There are many reasons why you might take a screenshot in Windows 10 or 11. You might want to show a co-worker or friend how to use an app. Maybe you need to take a snippet of a web page, highlight the relevant part and share it on social media. Or maybe you have an image stuck in one of your programs that you can’t export any other way.
Whatever the reason, there are plenty of ways to take screenshots in Windows and the method you choose should depend on what you need to capture and how you intend to share it. Below, we’ll show you how to take screenshots that capture your entire desktop or specific parts of it, including web pages or frames from YouTube videos. If you need to capture video, see our tutorial on how to record screen in Windows.
Print screen key Captures screenshots to the clipboard
The easiest way to take a screenshot in Windows 11 or 10 is to press the Print Screen key (sometimes abbreviated as PrtSc or Print Scrn) and your entire desktop will be copied to your clipboard. While the Print Screen method is easy, it is a bit tricky.
If you have multiple monitors, you’ll get all your desktops in one huge image, and if you want to save your image as a file, you’ll still need to paste it into an image editor like Microsoft Paint, GIMP, or Photoshop.
Windows key + Print Screen saves a file
If you just want to take a screenshot of your entire screen, save it as a file and move on, the easiest way is to press Windows key + Print screen. Your entire desktop will darken for a second to show that the screenshot has been taken, and a new PNG file will be saved to your Pictures/Screenshots folder. Each file will be given a screenshot name (#). png where # is replaced by 1, 2, 3, etc.
Alt + Print Screen Captures the active clipboard window
Most of the time, you don’t want to take a screenshot of your entire desktop, just the relevant program you’re using. If you press Alt + PrtScr, Windows 10 or 11 will capture only the active window and copy it to your clipboard.
It is important to note that these are screenshots of an active window only, not a complete application if the application contains more than one window. So, for example, if your program has a popup that appears in a child window, only the child window will be captured, not the parent behind it.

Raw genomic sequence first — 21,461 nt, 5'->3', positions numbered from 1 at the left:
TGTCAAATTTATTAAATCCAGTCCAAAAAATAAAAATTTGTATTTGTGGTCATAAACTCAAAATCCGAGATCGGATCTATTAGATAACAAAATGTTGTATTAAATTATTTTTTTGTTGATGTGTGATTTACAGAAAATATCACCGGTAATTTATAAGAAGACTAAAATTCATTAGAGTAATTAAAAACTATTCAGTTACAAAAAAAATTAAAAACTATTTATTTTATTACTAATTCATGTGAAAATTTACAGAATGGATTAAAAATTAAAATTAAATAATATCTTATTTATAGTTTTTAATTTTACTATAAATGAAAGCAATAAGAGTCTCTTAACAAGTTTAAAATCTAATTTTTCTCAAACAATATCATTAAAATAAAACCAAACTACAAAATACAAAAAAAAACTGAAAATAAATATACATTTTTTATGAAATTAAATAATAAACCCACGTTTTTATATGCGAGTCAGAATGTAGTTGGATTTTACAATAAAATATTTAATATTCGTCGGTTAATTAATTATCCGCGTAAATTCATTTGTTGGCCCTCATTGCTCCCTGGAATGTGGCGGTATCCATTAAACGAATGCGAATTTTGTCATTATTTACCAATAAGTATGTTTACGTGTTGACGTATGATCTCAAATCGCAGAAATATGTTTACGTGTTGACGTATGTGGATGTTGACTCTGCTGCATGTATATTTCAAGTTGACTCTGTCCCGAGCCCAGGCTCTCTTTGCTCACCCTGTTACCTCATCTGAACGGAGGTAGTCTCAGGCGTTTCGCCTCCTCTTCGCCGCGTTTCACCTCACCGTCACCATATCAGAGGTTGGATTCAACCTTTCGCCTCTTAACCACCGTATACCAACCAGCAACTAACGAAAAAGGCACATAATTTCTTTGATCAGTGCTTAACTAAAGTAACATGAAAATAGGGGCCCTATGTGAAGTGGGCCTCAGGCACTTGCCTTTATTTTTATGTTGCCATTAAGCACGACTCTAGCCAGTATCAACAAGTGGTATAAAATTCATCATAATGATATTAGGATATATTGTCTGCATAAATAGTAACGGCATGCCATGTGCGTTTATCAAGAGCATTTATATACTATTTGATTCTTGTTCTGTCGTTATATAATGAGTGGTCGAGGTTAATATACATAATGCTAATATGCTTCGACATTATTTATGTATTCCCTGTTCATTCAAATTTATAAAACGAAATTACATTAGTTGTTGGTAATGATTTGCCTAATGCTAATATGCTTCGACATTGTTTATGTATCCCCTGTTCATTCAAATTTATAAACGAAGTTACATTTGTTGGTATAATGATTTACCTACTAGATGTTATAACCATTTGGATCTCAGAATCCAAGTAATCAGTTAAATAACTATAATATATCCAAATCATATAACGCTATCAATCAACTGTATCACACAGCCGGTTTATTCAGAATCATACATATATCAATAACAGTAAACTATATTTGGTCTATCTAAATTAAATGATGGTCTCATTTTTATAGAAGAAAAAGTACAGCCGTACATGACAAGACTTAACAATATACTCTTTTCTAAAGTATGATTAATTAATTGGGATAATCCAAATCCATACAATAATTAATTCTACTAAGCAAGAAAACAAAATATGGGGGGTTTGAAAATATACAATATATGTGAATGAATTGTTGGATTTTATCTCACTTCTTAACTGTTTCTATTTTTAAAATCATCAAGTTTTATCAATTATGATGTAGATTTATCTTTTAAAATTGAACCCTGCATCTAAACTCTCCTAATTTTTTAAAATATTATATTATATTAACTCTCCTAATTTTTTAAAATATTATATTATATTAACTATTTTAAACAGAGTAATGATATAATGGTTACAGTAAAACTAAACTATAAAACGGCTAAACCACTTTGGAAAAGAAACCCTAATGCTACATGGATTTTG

Snipping tool captures areas
Perhaps you want to take a screenshot of Windows that shows only a small part of your desktop. It can be part of a webpage in your browser or a series of windows. Whatever the case, hit Windows key + Shift + S And the Windows Snipping tool will launch, instantly giving you a rectangular box that you can draw around whatever you want to capture from Windows 10 or Windows 11.
We have to note here that in Windows 11 the built-in screenshot tool is called Snipping Tool, and in Windows 10 there are both Snipping Tool and Snip & Sketch tool, the latter being the latest from Microsoft. recommend. Whatever you call it, the keyboard shortcut pulls up the correct one.
If you don’t want to take a screenshot of a rectangular portion of the Windows desktop, you can also choose to draw a freeform, capture the active window, or full screen. Your image will be captured in the clipboard, but you’ll also get a Windows notification showing what you’ve captured, and if you click it, it will open the editor where you can draw on top of the screenshot, crop it, or highlight sections of it with a highlighter.
Delayed screenshot with the snipping tool
Sometimes you need to take a screenshot of Windows not now, but a few seconds from now. what you are waiting for? Because if you need to take a screenshot of yourself while a drop-down menu or some other item is active, pressing the Print Screen key or some other key combination might make the menu disappear before the operating system takes a picture. So you want to activate a screenshot that happens in the future, which gives you time to get to that menu.
To take a delayed screenshot in Windows 10 or 11, Turn on the snipping tool (Windows 11) or Clipping and drawing (Windows 10), not via a keyboard shortcut but either by searching for it or from the start menu. Then Set the delay time Either of delay list (Windows 11) or file new listing (10 widows).
Do whatever you want to capture within that time frame and then the snipping tools will appear and let you draw a box around it.
Full web page capture